Why do we age? The Current Theories...

Why do we age? It is because everything wears down with time? Cars, computers, radios. Conventional wisdom tells us this is true, but humans are different because we are constantly renewing our cells. We get a cut on our finger and in 2-3 days it is back to normal. So, if our body can heal itself, and even fight disease, why can't it perpetuate our youth?

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The shocking answer is that no one really knows why our bodies grow old. Numerous theories exist and we will look at the two most popular.

Theory #1. We age by design, our DNA is programmed to slowly let us degenerate.

This can be called the Gene Expression Theory Of Aging. It states that after a certain time our bodies trigger a code that slows repairs. Support for this theory can be seen in simpler organisms in nature like lobsters, coral, and sponges which show no signs of aging at all. The fact that they show no signs of deterioration suggests that some evolutionary change must have occurred as creatures became more complex. Another way to think about this theory is to look at life spans: a fruit fly lives for 30 days, a mouse 3 years, a turtle for 100 years, and a Redwood tree lives for 1000 years. What is the difference for the amount of time it takes for each to age and die? Is it a matter of their complexity, or their genetic programming?

In 1993 a landmark study by Cynthia Kenyon at the University of California San Francisco found that mutations in a single gene could double the lifespan of Caenorhabitis Elegans, a type of small worm often used in genetic studies. This one single finding provided the first step in proving the gene expression theory of aging, and sparked a wave of research for extending human lifespan.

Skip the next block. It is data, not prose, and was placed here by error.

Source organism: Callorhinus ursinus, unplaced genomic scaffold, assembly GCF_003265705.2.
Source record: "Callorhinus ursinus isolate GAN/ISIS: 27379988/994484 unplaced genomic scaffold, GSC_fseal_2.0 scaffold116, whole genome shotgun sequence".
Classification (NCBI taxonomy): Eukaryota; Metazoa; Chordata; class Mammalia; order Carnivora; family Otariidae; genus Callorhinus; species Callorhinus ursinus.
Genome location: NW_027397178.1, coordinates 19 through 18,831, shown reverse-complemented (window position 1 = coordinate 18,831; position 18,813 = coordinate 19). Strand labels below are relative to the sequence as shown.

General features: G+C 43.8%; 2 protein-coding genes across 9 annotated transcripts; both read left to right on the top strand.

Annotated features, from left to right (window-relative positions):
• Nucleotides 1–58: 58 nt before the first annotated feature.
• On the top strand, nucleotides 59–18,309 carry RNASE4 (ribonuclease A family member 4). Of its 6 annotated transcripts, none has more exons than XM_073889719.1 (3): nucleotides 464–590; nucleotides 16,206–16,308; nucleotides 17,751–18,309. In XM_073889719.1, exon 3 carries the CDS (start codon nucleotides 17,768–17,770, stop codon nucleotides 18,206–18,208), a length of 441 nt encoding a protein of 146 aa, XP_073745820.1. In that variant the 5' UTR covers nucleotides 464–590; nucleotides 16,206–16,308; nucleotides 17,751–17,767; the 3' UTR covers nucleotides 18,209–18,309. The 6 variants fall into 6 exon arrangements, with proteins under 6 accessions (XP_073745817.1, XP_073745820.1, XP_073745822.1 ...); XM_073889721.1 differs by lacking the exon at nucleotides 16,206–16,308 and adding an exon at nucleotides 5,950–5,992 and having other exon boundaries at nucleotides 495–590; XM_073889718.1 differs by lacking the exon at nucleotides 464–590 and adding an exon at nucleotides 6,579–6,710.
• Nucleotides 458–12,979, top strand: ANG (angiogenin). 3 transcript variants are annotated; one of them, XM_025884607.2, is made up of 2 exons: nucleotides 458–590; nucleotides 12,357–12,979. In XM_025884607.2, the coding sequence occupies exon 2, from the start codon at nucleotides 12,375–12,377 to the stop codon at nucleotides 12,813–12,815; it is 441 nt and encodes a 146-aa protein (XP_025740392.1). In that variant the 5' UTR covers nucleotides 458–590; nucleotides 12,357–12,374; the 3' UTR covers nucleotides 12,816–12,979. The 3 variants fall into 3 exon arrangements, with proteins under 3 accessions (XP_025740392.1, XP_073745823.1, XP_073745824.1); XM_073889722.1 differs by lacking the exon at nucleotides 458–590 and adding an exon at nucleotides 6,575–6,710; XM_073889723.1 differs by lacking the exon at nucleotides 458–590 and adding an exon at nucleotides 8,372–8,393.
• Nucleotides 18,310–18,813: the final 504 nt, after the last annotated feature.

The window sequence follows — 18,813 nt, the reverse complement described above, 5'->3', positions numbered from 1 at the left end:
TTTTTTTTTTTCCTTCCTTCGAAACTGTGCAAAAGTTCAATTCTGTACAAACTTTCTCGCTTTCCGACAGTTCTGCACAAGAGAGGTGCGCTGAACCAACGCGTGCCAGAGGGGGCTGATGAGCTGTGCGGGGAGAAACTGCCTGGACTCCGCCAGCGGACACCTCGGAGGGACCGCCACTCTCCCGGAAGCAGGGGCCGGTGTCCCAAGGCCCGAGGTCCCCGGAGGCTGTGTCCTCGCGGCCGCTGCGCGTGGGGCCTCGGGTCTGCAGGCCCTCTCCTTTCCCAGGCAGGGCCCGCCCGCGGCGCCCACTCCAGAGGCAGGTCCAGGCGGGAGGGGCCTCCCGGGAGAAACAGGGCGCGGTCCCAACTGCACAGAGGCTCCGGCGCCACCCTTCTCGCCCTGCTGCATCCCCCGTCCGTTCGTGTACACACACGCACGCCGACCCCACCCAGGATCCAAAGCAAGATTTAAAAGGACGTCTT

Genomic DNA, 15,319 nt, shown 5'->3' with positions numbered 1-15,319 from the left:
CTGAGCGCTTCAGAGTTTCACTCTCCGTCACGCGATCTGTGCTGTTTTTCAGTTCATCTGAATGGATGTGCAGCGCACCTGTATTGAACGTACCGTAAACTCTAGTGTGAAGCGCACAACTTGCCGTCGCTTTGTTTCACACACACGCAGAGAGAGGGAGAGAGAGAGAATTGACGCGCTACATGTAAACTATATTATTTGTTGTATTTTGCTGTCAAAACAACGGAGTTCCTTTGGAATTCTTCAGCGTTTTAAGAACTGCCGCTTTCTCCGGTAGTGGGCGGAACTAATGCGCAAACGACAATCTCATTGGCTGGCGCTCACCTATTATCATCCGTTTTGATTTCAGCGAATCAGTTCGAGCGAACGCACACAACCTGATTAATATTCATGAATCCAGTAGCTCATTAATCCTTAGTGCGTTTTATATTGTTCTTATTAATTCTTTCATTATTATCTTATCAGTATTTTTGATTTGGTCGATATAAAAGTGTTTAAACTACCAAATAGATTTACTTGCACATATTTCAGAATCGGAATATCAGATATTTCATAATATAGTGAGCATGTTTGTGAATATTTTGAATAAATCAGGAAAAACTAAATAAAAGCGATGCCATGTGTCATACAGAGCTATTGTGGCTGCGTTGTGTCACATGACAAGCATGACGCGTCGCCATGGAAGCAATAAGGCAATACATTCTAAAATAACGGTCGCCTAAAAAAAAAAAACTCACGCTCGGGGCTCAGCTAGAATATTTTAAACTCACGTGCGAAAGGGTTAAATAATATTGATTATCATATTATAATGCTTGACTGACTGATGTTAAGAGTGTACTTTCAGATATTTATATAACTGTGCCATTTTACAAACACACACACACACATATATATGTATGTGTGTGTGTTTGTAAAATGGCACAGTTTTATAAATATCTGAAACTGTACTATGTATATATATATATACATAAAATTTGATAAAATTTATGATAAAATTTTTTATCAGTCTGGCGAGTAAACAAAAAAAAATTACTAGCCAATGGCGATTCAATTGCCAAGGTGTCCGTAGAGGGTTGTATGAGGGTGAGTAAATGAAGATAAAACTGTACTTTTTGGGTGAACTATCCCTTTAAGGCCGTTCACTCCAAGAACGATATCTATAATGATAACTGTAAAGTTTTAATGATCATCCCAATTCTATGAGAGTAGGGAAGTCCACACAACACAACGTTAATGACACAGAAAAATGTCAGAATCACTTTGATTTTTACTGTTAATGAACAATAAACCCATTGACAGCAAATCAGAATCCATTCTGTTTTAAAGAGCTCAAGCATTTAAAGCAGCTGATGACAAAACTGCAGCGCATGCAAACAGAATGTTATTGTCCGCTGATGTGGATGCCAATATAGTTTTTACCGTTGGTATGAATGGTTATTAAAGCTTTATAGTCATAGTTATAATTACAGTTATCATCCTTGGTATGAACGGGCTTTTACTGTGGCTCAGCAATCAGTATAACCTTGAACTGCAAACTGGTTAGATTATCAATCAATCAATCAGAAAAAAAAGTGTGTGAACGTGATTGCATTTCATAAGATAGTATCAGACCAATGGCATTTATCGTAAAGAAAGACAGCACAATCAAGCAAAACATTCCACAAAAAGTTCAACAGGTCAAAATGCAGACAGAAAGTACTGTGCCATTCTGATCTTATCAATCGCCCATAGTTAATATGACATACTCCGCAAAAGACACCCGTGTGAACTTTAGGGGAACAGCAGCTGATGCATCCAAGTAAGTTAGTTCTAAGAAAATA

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Theory #2. Our body accumulates damage and our repair mechanisms can't keep up.

The other theory of aging states that aging is more a matter of evolutionarily neglect than intent, and that our anti-aging defense mechanisms are not yet up to snuff. Our bodies are complex and over time irreparable damage occurs in our body's tissues, cells, and DNA via random accidents in the chemistry of our body. This theory can best be termed The Stochastic Theory of Aging and has lead to the widespread popularity of everything high in antioxidants which could help keep the bodies chemistry more stable preventing the chance of accidents and damage. Aubry DeGray captures this view best in his program of SENS(Strategies for Engineered Negligible Senescence).

Possible solutions for Aging.

The realization that aging is not inevitable has lead to a paradigm shift of treating aging as a disease. The two theories battle it out in how each hopes to find a solution, or cure, to biological aging. The Gene Expression theory is hoping that genes can be identified which contribute directly to aging, and via gene therapy, be reversed or mitigated. The Stochastic theory believes that we can never outsmart our genes and we will need to create (engineer) technologies to repair the body where it is falling short.

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    • Ageing selected for its own sake. Joshua Mitteldorf, Evolutionary Ecology Research, 2004, 6: 1?17
    • A C. elegans mutant that lives twice as long as wild type. Cynthia Kenyon, Jean Chang, Erin Gensch , Adam Rudner and Ramon Tabtiang, Nature 366(6454), 461-464 (1993)
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